• This is amazing! My latest obsession is to sew built-in bras into knit dresses. So I have been taking apart my old sports bras and buying inexpensive ones in order to take them apart and figure out the construction. Thanks for sharing. Keep us posted on your progress!

  • This is so interesting – thank you for sharing!

  • Orange-Lingerie

    This method of creating your own pattern works well. You can also clone the Panache directly using the approach outlined in the Threads magazine article “Clone Your Favorite Bra” (Issue 99, Feb/March 2002). Looking forward to seeing your progress!

  • sallieforrer

    Wow this is so interesting!! I’m so impressed with you for tearing apart your old sports bra to see how it works. I’m always too scared to tear apart my ready-to-wears! But I love this undertaking! Look forward to seeing the next installment!

  • So impressive Novita! I saw bits of this on Instagram and am amazed how well it turned out!

  • I’m impressed, that’s really thorough work you’re doing!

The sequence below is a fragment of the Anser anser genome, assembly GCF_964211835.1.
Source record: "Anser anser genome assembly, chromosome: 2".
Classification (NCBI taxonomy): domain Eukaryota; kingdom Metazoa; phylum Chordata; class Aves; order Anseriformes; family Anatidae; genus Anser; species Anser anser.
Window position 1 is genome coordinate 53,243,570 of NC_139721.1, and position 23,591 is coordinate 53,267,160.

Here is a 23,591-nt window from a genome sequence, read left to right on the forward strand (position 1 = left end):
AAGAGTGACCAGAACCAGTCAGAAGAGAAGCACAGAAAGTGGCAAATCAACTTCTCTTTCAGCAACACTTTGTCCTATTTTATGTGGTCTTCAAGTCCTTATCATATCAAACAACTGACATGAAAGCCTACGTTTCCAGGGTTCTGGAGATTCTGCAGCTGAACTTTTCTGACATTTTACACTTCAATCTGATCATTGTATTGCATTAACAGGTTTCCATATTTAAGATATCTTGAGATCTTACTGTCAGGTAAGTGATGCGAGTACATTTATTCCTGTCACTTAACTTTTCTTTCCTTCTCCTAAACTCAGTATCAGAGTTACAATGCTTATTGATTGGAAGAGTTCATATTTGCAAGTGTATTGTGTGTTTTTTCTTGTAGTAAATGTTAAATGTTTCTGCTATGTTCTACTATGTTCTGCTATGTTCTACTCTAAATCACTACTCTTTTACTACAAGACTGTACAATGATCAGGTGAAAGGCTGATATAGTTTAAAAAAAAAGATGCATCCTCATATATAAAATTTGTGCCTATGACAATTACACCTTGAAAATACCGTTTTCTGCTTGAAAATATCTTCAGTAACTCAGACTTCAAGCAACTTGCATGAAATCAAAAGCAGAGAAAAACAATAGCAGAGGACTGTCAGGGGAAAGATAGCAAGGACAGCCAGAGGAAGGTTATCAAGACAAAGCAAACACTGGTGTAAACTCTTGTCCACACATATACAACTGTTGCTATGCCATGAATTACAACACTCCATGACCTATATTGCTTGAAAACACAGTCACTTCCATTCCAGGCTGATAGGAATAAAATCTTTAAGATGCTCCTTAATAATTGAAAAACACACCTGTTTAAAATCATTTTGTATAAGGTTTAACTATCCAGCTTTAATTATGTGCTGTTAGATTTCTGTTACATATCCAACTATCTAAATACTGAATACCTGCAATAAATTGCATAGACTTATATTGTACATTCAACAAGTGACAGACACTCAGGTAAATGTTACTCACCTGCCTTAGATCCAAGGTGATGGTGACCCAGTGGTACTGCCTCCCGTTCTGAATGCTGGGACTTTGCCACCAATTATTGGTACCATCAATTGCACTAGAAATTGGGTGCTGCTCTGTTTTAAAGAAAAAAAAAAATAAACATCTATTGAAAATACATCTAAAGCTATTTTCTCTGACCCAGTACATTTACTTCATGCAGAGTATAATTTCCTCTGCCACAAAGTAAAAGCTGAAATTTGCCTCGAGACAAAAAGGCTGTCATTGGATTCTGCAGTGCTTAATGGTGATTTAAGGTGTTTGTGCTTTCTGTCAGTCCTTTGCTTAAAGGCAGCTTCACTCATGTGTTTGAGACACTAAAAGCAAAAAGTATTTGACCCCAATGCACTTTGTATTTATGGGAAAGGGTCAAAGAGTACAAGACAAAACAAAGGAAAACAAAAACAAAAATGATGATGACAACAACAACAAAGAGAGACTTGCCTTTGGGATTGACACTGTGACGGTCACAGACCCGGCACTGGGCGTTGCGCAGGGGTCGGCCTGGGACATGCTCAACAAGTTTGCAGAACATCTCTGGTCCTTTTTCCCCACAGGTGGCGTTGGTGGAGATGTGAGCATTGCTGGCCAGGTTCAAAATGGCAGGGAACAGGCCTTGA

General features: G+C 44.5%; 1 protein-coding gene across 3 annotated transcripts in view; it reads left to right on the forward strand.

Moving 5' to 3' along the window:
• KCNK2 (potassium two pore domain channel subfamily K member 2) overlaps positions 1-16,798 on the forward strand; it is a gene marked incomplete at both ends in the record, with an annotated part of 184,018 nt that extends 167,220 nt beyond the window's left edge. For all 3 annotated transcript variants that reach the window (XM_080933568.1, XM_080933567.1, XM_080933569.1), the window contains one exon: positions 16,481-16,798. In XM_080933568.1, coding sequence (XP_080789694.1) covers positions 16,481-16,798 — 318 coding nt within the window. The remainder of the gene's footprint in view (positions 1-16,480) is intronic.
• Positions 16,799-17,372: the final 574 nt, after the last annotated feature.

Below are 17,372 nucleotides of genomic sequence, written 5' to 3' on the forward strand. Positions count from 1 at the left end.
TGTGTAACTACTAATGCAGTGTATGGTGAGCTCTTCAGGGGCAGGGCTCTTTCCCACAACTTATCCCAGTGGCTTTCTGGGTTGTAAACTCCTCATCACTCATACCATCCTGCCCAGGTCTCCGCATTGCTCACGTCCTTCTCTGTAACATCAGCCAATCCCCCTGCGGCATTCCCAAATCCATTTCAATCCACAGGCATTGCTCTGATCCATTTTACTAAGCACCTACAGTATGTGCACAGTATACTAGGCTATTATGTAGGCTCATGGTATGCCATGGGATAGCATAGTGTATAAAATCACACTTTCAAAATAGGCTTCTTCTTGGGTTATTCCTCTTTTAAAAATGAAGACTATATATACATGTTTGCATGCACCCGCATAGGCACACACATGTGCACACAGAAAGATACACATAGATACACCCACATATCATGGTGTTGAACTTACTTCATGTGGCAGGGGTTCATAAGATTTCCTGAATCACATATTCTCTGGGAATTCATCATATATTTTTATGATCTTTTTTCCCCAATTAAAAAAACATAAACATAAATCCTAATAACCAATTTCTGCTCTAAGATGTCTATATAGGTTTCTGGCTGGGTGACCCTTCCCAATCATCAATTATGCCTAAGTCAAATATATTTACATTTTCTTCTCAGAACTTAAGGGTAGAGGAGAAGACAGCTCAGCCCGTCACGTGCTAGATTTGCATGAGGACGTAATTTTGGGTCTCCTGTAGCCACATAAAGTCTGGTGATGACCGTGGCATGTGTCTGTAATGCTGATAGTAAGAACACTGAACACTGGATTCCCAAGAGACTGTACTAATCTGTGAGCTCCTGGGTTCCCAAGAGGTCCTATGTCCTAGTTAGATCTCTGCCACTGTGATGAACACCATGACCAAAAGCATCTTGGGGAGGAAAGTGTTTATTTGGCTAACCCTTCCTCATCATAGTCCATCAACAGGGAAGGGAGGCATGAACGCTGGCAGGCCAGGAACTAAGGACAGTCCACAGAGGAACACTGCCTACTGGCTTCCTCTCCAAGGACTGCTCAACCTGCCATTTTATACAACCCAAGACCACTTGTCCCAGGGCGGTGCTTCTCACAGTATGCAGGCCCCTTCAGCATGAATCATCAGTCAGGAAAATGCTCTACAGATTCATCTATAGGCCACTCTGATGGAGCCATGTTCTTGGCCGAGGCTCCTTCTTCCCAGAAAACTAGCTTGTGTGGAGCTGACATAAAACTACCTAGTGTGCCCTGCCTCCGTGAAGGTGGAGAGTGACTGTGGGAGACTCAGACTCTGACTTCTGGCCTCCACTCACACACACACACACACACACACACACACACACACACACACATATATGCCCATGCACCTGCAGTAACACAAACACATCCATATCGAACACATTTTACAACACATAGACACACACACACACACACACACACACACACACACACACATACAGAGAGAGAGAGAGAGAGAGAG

• Crafty Albumine

    I love this post… so interesting. Thank you for opening my eyes to a new sewing world

  • i love the geekyness! this is super interesting, keep us posted!

  • Scruffybadgertime

    I agree, really interesting – you’re pioneering new ground!

  • Not geeky at all, I love this kind of post! I was the kid taking apart her toys too- that Barbie comment made me laugh. 🙂

  • jen (ny)

    Wow-looking forward to see how it turns out! I just recently bought a new sports bra, not an inexpensive one, and it is rapidly falling apart : ( ! Hooks fell off and the wires poked through their casing. It’s not Panache, but the style looks really similar. So–I’m really interested to hear what issues and solutions turn up. Great project!

  • Sophie

    This IS so interesting! You are like a sewing surgeon. I think its the best way to learn, mutilating ready-to-wear pieces.